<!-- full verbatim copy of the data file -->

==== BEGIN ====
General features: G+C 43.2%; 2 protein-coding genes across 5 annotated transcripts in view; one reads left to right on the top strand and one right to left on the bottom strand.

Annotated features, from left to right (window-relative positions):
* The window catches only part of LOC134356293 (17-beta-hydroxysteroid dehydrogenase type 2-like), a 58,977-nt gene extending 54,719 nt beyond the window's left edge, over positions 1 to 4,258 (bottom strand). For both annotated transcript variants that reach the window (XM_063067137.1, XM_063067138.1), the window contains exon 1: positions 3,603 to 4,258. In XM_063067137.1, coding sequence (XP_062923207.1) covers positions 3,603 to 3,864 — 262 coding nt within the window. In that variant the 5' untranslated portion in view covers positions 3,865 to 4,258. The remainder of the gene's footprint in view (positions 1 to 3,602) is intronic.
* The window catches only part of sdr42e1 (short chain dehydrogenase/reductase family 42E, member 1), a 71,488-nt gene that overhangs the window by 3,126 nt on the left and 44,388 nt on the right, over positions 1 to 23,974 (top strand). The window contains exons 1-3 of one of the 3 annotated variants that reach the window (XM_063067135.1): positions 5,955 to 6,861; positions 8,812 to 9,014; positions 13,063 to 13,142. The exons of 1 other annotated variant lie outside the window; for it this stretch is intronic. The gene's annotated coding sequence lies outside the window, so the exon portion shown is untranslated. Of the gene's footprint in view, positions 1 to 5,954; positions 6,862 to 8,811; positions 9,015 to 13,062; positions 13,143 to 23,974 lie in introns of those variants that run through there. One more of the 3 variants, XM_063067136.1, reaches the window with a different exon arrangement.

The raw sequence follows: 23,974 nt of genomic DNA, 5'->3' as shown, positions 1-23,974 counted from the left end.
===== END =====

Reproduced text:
General features: G+C 43.2%; 2 protein-coding genes across 5 annotated transcripts in view; one reads left to right on the top strand and one right to left on the bottom strand.

Annotated features, from left to right (window-relative positions):
* The window catches only part of LOC134356293 (17-beta-hydroxysteroid dehydrogenase type 2-like), a 58,977-nt gene extending 54,719 nt beyond the window's left edge, over positions 1 to 4,258 (bottom strand). For both annotated transcript variants that reach the window (XM_063067137.1, XM_063067138.1), the window contains exon 1: positions 3,603 to 4,258. In XM_063067137.1, coding sequence (XP_062923207.1) covers positions 3,603 to 3,864 — 262 coding nt within the window. In that variant the 5' untranslated portion in view covers positions 3,865 to 4,258. The remainder of the gene's footprint in view (positions 1 to 3,602) is intronic.
* The window catches only part of sdr42e1 (short chain dehydrogenase/reductase family 42E, member 1), a 71,488-nt gene that overhangs the window by 3,126 nt on the left and 44,388 nt on the right, over positions 1 to 23,974 (top strand). The window contains exons 1-3 of one of the 3 annotated variants that reach the window (XM_063067135.1): positions 5,955 to 6,861; positions 8,812 to 9,014; positions 13,063 to 13,142. The exons of 1 other annotated variant lie outside the window; for it this stretch is intronic. The gene's annotated coding sequence lies outside the window, so the exon portion shown is untranslated. Of the gene's footprint in view, positions 1 to 5,954; positions 6,862 to 8,811; positions 9,015 to 13,062; positions 13,143 to 23,974 lie in introns of those variants that run through there. One more of the 3 variants, XM_063067136.1, reaches the window with a different exon arrangement.

The raw sequence follows: 23,974 nt of genomic DNA, 5'->3' as shown, positions 1-23,974 counted from the left end.